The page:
The tweenager was very busy doing her own thing this summer, including a week at cadet camp, and two weeks at transition camp for secondary school. What with the whirlwind which is the new baby, we were much in need of a bit of quality time together.
One day she bounded home from a camp trip to the Science Museum, begging to see a 3D film at the IMAX cinema there. Mysteries of the Unseen World, a new 3D film was opening. I picked a day the toddler would be at nursery so that we could have our girlie day out (with baby, of course). The tweenager had a theatre trip planned that evening (I told you she was busy!) – I didn’t want to tire her out, but I wanted it to be special.
And special our visit was – normally we come to visit the galleries, but this time we enjoyed the museum in a different way. I picked an afternoon showing – turning up just before 2pm we walked straight in – no queue, even though it was the summer holidays! Before the film I surprised the tweenager with a visit to the Fly Studio. On the third floor of the museum, it’s a drop in photo studio where you dress up and have your picture taken against a green background. With a bit of computer wizardry they then add you to a themed background. We had great fun picking our outfit and posing – as you can probably tell from the result! They have a choice of astronauts in space, Red Arrows or – the one the tweenager picked – Second World War fighter pilots.
We ran out of time to select our photo so remembered our studio time before heading off.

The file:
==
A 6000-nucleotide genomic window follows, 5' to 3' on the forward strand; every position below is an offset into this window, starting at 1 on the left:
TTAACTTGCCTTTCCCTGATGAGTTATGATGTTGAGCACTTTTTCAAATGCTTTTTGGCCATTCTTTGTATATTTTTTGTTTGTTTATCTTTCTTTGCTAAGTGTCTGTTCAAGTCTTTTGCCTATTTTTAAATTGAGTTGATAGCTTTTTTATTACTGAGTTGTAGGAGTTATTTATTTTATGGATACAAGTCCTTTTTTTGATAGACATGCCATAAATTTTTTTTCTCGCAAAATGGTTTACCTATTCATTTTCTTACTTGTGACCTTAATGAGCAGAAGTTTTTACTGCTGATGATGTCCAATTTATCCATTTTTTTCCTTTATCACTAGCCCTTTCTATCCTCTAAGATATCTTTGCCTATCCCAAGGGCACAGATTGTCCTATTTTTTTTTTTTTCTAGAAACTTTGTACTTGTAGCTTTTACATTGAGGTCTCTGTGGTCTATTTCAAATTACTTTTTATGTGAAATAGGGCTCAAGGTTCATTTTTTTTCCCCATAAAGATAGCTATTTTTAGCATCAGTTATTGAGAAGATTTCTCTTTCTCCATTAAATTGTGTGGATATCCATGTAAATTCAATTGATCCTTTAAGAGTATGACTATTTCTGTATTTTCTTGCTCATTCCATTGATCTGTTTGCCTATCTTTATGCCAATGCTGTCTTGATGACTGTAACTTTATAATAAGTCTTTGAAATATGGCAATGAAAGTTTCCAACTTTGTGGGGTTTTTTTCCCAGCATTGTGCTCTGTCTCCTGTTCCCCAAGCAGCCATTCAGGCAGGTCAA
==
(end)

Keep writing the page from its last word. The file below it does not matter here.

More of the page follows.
Unfortunately we got a bit lost – we couldn’t find the IMAX entrance, and after the quickest dash ever through the museum we had to be escorted up to the cinema in order to make the showing! We clearly weren’t the only confused ones, as with us were another family who had lost a member of their party. We thought the screen was on the third floor, which it is, but you can only enter from the ground floor, the Wellcome wing at the very back of the museum. The staff member we collared was very helpful, radioing ahead and taking us up in a non-public lift. It just meant there wasn’t time to get popcorn before the film!
Mysteries of the Unseen World is a 3D science film which explores what the naked eye cannot perceive – things that are either too fast, too slow or too small for us to observe. It uses time-lapse photography, computer imaging and high-speed photography to look at everything from the invisible part of the light spectrum, to how the surprisingly complex ‘slime mould’ searches for food. My favourite parts was that studying the microscopic world – the images were visually stunning.
I won’t give too many spoilers, save to say despite being very enjoyable, the film was informative and educational – definitely learning by stealth. The size of the screen, and the 3D coming-to-get-you parts make it an immersive experience. Plus there’s a couple of gross bits, always a hit with the kids.